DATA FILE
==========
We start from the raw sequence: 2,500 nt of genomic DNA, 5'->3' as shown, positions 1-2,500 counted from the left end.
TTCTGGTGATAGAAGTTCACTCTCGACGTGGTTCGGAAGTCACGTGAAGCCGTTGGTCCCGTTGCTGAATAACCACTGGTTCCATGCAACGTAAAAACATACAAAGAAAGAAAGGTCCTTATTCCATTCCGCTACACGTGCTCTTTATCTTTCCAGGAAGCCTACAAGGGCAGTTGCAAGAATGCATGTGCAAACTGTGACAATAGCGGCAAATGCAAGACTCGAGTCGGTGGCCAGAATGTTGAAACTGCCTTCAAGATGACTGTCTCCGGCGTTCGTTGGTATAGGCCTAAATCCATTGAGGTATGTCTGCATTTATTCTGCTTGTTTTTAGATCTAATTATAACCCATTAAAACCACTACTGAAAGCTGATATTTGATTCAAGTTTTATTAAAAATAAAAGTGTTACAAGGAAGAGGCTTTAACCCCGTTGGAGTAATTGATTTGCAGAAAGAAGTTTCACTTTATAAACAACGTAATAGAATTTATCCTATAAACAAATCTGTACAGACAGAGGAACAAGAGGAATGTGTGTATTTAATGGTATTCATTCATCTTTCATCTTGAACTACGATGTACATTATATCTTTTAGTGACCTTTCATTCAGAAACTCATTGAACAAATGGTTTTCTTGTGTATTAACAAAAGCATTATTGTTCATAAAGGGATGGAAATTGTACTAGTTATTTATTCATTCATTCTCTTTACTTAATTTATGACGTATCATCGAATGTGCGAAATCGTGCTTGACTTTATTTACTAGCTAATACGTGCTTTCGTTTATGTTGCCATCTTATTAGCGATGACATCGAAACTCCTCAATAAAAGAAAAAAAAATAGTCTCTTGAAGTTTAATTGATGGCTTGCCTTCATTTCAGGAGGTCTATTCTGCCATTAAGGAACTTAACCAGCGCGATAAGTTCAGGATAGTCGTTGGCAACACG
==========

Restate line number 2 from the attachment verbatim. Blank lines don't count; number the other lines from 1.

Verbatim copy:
TTCTGGTGATAGAAGTTCACTCTCGACGTGGTTCGGAAGTCACGTGAAGCCGTTGGTCCCGTTGCTGAATAACCACTGGTTCCATGCAACGTAAAAACATACAAAGAAAGAAAGGTCCTTATTCCATTCCGCTACACGTGCTCTTTATCTTTCCAGGAAGCCTACAAGGGCAGTTGCAAGAATGCATGTGCAAACTGTGACAATAGCGGCAAATGCAAGACTCGAGTCGGTGGCCAGAATGTTGAAACTGCCTTCAAGATGACTGTCTCCGGCGTTCGTTGGTATAGGCCTAAATCCATTGAGGTATGTCTGCATTTATTCTGCTTGTTTTTAGATCTAATTATAACCCATTAAAACCACTACTGAAAGCTGATATTTGATTCAAGTTTTATTAAAAATAAAAGTGTTACAAGGAAGAGGCTTTAACCCCGTTGGAGTAATTGATTTGCAGAAAGAAGTTTCACTTTATAAACAACGTAATAGAATTTATCCTATAAACAAATCTGTACAGACAGAGGAACAAGAGGAATGTGTGTATTTAATGGTATTCATTCATCTTTCATCTTGAACTACGATGTACATTATATCTTTTAGTGACCTTTCATTCAGAAACTCATTGAACAAATGGTTTTCTTGTGTATTAACAAAAGCATTATTGTTCATAAAGGGATGGAAATTGTACTAGTTATTTATTCATTCATTCTCTTTACTTAATTTATGACGTATCATCGAATGTGCGAAATCGTGCTTGACTTTATTTACTAGCTAATACGTGCTTTCGTTTATGTTGCCATCTTATTAGCGATGACATCGAAACTCCTCAATAAAAGAAAAAAAAATAGTCTCTTGAAGTTTAATTGATGGCTTGCCTTCATTTCAGGAGGTCTATTCTGCCATTAAGGAACTTAACCAGCGCGATAAGTTCAGGATAGTCGTTGGCAACACG